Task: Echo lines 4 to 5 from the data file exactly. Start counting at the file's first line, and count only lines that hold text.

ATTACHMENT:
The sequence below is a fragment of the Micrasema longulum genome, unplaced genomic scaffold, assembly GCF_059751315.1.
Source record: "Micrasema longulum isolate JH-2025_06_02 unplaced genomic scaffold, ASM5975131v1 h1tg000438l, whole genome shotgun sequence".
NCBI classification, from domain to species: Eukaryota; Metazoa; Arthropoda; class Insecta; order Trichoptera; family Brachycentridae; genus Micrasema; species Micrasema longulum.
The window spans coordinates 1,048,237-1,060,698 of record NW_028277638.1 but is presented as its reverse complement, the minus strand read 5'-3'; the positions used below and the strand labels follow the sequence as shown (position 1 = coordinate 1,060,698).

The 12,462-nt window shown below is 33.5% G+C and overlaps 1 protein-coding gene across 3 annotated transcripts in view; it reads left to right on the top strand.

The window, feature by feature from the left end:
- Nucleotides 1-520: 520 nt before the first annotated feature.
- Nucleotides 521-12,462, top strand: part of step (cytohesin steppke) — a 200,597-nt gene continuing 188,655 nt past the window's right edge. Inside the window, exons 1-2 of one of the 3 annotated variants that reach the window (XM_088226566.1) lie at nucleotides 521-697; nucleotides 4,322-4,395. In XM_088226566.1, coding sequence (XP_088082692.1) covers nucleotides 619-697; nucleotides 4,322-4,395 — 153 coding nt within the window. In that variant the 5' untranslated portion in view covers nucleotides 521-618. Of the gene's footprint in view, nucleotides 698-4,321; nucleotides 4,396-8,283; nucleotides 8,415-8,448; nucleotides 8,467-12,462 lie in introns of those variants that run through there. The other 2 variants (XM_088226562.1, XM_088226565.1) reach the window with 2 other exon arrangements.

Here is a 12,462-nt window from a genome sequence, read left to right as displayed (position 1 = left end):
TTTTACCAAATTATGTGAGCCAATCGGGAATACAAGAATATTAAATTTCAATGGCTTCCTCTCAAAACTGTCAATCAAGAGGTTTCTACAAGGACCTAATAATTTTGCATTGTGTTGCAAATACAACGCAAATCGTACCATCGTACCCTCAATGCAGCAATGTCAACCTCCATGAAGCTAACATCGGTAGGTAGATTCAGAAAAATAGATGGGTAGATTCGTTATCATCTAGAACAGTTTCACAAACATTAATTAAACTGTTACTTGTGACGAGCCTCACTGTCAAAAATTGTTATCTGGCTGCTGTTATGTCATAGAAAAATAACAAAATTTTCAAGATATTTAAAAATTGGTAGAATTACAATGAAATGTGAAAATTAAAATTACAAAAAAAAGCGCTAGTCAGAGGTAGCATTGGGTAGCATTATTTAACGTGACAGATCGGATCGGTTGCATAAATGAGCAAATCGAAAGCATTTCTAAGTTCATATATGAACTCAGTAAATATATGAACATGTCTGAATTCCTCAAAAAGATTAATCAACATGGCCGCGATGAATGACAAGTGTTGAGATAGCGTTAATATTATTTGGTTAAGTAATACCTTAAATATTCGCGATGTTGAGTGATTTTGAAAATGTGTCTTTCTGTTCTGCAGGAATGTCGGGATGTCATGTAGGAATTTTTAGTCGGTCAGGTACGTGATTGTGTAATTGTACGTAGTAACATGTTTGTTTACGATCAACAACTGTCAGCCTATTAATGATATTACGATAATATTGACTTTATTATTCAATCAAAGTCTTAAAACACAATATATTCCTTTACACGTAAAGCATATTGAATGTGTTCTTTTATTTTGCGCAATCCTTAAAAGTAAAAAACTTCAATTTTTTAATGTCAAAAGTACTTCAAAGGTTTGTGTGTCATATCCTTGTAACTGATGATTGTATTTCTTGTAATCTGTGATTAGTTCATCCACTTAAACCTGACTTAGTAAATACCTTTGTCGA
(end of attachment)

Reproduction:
The window spans coordinates 1,048,237-1,060,698 of record NW_028277638.1 but is presented as its reverse complement, the minus strand read 5'-3'; the positions used below and the strand labels follow the sequence as shown (position 1 = coordinate 1,060,698).

The 12,462-nt window shown below is 33.5% G+C and overlaps 1 protein-coding gene across 3 annotated transcripts in view; it reads left to right on the top strand.